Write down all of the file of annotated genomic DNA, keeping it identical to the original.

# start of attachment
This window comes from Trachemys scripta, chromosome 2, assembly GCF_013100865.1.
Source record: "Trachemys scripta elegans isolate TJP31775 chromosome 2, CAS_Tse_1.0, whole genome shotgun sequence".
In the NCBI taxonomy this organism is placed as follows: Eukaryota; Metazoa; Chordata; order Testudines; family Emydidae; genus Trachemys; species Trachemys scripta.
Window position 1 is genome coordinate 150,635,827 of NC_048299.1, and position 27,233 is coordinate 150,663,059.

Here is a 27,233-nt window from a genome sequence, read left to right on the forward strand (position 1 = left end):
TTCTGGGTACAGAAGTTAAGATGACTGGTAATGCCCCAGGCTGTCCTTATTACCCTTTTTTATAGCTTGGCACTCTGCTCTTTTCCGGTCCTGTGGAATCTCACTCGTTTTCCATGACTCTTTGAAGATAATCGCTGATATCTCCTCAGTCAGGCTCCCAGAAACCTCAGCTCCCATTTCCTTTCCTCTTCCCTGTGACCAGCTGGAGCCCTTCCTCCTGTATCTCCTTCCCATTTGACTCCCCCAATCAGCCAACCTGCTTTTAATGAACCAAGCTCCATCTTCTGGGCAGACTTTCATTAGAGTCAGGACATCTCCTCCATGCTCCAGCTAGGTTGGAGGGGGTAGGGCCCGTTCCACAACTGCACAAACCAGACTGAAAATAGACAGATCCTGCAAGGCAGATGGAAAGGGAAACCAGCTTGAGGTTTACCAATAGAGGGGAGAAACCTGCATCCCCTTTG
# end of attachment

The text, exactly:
This window comes from Trachemys scripta, chromosome 2, assembly GCF_013100865.1.
Source record: "Trachemys scripta elegans isolate TJP31775 chromosome 2, CAS_Tse_1.0, whole genome shotgun sequence".
In the NCBI taxonomy this organism is placed as follows: Eukaryota; Metazoa; Chordata; order Testudines; family Emydidae; genus Trachemys; species Trachemys scripta.
Window position 1 is genome coordinate 150,635,827 of NC_048299.1, and position 27,233 is coordinate 150,663,059.

Here is a 27,233-nt window from a genome sequence, read left to right on the forward strand (position 1 = left end):
TTCTGGGTACAGAAGTTAAGATGACTGGTAATGCCCCAGGCTGTCCTTATTACCCTTTTTTATAGCTTGGCACTCTGCTCTTTTCCGGTCCTGTGGAATCTCACTCGTTTTCCATGACTCTTTGAAGATAATCGCTGATATCTCCTCAGTCAGGCTCCCAGAAACCTCAGCTCCCATTTCCTTTCCTCTTCCCTGTGACCAGCTGGAGCCCTTCCTCCTGTATCTCCTTCCCATTTGACTCCCCCAATCAGCCAACCTGCTTTTAATGAACCAAGCTCCATCTTCTGGGCAGACTTTCATTAGAGTCAGGACATCTCCTCCATGCTCCAGCTAGGTTGGAGGGGGTAGGGCCCGTTCCACAACTGCACAAACCAGACTGAAAATAGACAGATCCTGCAAGGCAGATGGAAAGGGAAACCAGCTTGAGGTTTACCAATAGAGGGGAGAAACCTGCATCCCCTTTG